Lastly, parishes should make an effort to hold kuraldal during their religious processions. Praying can be more physical than mere mumbling of prayers. Our ancestors put fun in their worship; we who lost it should take a hint from the kuraldal.

Sunstar Pampanga (January, 2007)


ASIDE from the lubenas, another unique feature of the Kapampangan Christmas is the giant lanterns of San Fernando. But unlike the lubenas, which can still be found in several towns, the giant lanterns were, are and most likely will be, exclusively in one town only: the City of San Fernando.

For sure, the art of making paper lanterns did not originate in Pampanga, not even in the Philippines (it most likely started in China). But Kapampangans can stake a claim (until proven otherwise) to paper lanterns as Christmas ornaments.

During colonial times, paper lanterns with candles inside them were used to illuminate religious processions, most notably during the La Naval in Bacolor every second week of November. They replaced hand-held candles, which were impractical for processions held in the breezy months of November and December.

These paper lanterns were most likely mounted on poles, and after the La Naval procession was over, were kept and the following month, used again for the lubenas. So we can deduce that the tradition of lubenas and its star-shaped Christmas lanterns began in the then capital town of Bacolor.

In 1904, the new colonizers, the Americans, moved the provincial capital from Bacolor to the next town, San Fernando, which was booming as a result of a growing sugar industry and the Manila-Dagupan Railroad, which passed San Fernando but not Bacolor. Everything was physically transferred - the Provincial Capitol, government offices, courts, and yes, even the lubenas and its quaint paper lanterns.

In those early days, San Fernando was swinging and galloping at full throttle, fueled by the money of the nouveau rich under the auspices of the Americans. Elegant mansions mushroomed all over town. If the defeated Bacolor was the bastion of Spanish culture, triumphant San Fernando was being reconfigured to showcase the best of American society. Thus, dance parties, balls and socials became the order of the day. Gov. Howard Taft even visited the town.

The lubenas benefited from the economic boom. San Fernando residents spruced up their lanterns, replacing paper with cloth and candles with carbide lamps (carburo). The big lantern of the lubenas, traditionally found right behind the carroza, became even bigger, measuring as wide as 10 feet even in those days. It eventually spun away from the lubenas and took a life of its own, becoming the forerunner of the now-famous giant lanterns.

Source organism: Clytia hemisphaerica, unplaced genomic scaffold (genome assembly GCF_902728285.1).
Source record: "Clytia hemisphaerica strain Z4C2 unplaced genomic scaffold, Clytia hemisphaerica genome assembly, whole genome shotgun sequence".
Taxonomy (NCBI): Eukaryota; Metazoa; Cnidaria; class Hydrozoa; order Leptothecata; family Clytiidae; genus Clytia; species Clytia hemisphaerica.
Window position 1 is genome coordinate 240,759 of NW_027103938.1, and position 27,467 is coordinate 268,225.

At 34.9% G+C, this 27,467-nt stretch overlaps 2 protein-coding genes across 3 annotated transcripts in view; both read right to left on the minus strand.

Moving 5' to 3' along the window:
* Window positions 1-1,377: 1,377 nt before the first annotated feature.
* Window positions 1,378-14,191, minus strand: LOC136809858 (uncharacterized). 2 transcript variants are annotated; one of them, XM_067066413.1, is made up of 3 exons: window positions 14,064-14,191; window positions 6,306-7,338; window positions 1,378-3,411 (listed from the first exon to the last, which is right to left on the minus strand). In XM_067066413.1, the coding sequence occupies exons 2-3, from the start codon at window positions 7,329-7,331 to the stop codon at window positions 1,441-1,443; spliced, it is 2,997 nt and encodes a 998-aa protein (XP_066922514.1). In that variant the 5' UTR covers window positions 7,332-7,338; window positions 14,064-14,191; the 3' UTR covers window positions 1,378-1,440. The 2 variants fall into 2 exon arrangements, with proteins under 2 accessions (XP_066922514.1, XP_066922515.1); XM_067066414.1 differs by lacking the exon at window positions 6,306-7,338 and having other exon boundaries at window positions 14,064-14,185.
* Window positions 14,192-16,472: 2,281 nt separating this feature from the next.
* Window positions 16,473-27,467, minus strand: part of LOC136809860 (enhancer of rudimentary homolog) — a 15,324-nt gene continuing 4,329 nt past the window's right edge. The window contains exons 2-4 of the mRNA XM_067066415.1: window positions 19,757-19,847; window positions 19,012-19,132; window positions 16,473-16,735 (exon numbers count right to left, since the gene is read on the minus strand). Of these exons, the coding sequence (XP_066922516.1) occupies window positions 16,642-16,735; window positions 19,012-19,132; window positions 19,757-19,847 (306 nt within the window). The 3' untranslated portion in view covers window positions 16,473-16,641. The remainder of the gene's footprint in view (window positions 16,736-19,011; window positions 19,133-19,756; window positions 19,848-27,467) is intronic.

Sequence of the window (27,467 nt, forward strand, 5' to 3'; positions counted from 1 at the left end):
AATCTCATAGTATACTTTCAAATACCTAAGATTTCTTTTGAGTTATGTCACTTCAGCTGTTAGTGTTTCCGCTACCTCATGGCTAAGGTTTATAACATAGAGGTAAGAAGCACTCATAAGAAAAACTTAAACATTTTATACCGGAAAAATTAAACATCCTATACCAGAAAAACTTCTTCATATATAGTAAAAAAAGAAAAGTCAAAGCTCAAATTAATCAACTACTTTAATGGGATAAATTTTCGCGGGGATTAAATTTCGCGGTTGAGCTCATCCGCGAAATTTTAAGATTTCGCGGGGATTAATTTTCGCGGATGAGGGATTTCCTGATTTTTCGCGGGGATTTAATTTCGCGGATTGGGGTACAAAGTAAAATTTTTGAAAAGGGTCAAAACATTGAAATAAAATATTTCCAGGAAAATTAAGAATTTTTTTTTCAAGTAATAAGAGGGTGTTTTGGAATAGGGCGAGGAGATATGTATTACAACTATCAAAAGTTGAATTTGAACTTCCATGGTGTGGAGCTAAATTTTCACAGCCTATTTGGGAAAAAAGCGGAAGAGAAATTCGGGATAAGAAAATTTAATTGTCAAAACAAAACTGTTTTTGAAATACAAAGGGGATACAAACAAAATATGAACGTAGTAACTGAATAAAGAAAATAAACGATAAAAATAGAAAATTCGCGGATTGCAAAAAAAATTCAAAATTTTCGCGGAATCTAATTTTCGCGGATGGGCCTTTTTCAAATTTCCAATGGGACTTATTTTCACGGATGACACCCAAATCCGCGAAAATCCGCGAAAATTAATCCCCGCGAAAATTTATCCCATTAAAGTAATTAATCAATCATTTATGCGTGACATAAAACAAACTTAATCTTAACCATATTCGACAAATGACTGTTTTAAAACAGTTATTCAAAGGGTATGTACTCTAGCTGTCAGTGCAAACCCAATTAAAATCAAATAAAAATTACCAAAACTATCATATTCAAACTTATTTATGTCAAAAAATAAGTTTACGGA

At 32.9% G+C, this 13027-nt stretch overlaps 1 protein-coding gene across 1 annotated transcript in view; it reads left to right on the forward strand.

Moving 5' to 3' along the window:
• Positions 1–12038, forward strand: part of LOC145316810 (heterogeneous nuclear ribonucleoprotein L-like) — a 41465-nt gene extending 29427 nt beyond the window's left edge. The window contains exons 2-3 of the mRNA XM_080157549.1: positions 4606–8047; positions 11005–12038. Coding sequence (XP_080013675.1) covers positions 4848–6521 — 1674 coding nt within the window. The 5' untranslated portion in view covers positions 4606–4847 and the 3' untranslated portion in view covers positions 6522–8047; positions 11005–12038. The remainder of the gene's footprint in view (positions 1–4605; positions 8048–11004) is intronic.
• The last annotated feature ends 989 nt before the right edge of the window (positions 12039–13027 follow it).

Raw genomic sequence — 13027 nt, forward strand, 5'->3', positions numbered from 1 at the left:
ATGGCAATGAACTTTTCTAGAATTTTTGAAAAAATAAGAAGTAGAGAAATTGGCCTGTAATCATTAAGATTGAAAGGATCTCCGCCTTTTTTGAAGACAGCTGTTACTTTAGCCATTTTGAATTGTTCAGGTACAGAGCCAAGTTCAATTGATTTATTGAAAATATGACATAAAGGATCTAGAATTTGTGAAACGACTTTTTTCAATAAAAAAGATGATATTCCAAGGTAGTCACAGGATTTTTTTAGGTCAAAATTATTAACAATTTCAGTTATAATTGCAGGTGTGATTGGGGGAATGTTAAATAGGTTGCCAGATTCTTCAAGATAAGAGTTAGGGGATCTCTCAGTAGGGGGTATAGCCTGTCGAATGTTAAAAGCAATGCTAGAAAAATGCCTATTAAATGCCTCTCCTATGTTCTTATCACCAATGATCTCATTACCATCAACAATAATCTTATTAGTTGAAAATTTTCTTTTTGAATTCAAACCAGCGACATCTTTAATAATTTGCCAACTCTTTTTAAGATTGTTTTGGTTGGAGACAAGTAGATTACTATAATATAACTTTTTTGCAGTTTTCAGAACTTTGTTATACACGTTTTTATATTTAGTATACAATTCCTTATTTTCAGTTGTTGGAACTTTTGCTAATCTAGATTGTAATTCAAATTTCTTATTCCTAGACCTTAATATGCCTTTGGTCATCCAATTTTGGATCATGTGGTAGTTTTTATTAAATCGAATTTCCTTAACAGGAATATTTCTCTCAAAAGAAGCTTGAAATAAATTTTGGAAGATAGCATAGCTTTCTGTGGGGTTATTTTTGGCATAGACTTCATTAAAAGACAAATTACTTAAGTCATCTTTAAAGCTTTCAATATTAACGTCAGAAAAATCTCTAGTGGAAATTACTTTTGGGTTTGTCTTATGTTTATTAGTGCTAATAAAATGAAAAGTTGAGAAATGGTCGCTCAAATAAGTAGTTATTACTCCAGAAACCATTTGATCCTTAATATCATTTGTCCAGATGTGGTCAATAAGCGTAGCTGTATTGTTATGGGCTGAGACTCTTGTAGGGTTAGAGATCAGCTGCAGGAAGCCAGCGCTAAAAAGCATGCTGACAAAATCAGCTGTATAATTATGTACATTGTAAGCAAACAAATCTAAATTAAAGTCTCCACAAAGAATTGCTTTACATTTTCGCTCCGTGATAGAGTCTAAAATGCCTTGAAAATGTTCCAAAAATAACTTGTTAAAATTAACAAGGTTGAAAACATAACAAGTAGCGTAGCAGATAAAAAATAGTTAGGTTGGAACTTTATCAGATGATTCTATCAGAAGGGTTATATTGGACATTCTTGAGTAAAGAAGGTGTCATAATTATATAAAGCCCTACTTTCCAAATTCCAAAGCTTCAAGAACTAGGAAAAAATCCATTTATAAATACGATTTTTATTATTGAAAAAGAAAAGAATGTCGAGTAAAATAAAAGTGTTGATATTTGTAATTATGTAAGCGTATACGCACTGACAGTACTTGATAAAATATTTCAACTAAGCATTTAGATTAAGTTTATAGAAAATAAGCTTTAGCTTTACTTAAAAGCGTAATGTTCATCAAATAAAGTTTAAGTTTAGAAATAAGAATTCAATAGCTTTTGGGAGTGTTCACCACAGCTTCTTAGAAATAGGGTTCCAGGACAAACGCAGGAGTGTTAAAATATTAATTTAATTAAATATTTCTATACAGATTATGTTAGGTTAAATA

In 1908, the lubenas became a ligligan (competition) of lanterns. In 1931, carbide lamps were replaced with electricity-powered lights.

Originally, only nine barrios of San Fernando participated; each night of the nine-day lubenas (December 16-24) was assigned to a barrio, which showcases its lanterns around the designated paglimbunan (procession route), i.e., starting from the Baluyut Bridge, turning right to Consunji Street, winding around McArthur Highway, turning to Tiomico Street and then to the other end of Consunji Street before terminating at the patio between the church and the municipal hall.

The original barrios that were assigned dates of lubenas around the parish church were, in chronological order: San Pedro Cutud (first because St. Peter held the keys to heaven), San Nicolas, Del Pilar, Sta. Lucia, San Jose, Dolores, San Agustin, Del Carmen and finally, Sto. Niño (last because the Holy Child was the ultimate symbol of Christmas). The judges viewed the lanterns from the balconies of the mansions along Consunji Street (owned by the Hizon, Ocampo, Rodriguez, Lazatin, Abad Santos and Singian families, among others).

The competition became a vehicle for barrio sugu (Kapampangan term for bayanihan), in which the wealthy residents of the barrio funded the construction of the lanterns (locally known as parul or tambul tambulan) while the poor residents volunteered their skills.

Because lanterns easily wore out and the giant ones could not be stored anywhere, the maitinis (final night of the lubenas during which all barrio entries converged in the church patio) became the occasion for paspasan tambul tambulan, in which holders of the lanterns-on-poles from one barrio smashed their lanterns against those of other barrios. The last lantern standing was declared winner. It was a rather violent ending for such dainty lanterns, which was probably why the smashing part was discontinued after a while.

It was around the 1930s that the rotor made its first appearance. The rotor is the mechanism that makes the lights inside the giant lantern dance; it consists of a barrel wrapped with a metal sheet, a row of hairpins (aspilé), and spaghetti-like electric wires that connect the rotor to the lantern.

When the operator rotates the rotor, the hairpins glide against the metal sheet, conveying electricity to the lantern. The secret is in the design of the masking tapes, which determines which lights in the lantern go on and off.

It is both primitive and innovative - a testament to the creative genius of Kapampangans. The fact that it is still being used today, after over 50 years, and after the lanterns had grown into humongous proportions requiring a huge amount of electric power, truly defies reason.